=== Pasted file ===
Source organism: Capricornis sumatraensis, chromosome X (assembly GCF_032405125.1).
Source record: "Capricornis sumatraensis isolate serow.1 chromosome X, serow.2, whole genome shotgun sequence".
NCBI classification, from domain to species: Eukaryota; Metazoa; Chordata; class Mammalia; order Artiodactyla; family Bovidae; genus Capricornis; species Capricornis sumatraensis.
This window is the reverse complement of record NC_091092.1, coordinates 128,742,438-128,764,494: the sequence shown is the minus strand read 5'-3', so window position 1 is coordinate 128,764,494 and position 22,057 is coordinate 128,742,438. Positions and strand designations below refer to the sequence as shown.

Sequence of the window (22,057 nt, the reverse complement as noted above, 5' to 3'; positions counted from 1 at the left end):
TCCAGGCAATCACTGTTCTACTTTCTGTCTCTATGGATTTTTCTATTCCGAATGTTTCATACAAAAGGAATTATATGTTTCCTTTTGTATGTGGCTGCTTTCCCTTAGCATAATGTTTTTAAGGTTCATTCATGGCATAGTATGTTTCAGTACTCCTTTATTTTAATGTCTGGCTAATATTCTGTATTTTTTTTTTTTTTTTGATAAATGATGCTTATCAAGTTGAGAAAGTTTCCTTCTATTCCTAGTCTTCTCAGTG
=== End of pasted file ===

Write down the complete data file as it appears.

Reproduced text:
Source organism: Capricornis sumatraensis, chromosome X (assembly GCF_032405125.1).
Source record: "Capricornis sumatraensis isolate serow.1 chromosome X, serow.2, whole genome shotgun sequence".
NCBI classification, from domain to species: Eukaryota; Metazoa; Chordata; class Mammalia; order Artiodactyla; family Bovidae; genus Capricornis; species Capricornis sumatraensis.
This window is the reverse complement of record NC_091092.1, coordinates 128,742,438-128,764,494: the sequence shown is the minus strand read 5'-3', so window position 1 is coordinate 128,764,494 and position 22,057 is coordinate 128,742,438. Positions and strand designations below refer to the sequence as shown.

Sequence of the window (22,057 nt, the reverse complement as noted above, 5' to 3'; positions counted from 1 at the left end):
TCCAGGCAATCACTGTTCTACTTTCTGTCTCTATGGATTTTTCTATTCCGAATGTTTCATACAAAAGGAATTATATGTTTCCTTTTGTATGTGGCTGCTTTCCCTTAGCATAATGTTTTTAAGGTTCATTCATGGCATAGTATGTTTCAGTACTCCTTTATTTTAATGTCTGGCTAATATTCTGTATTTTTTTTTTTTTTTTGATAAATGATGCTTATCAAGTTGAGAAAGTTTCCTTCTATTCCTAGTCTTCTCAGTG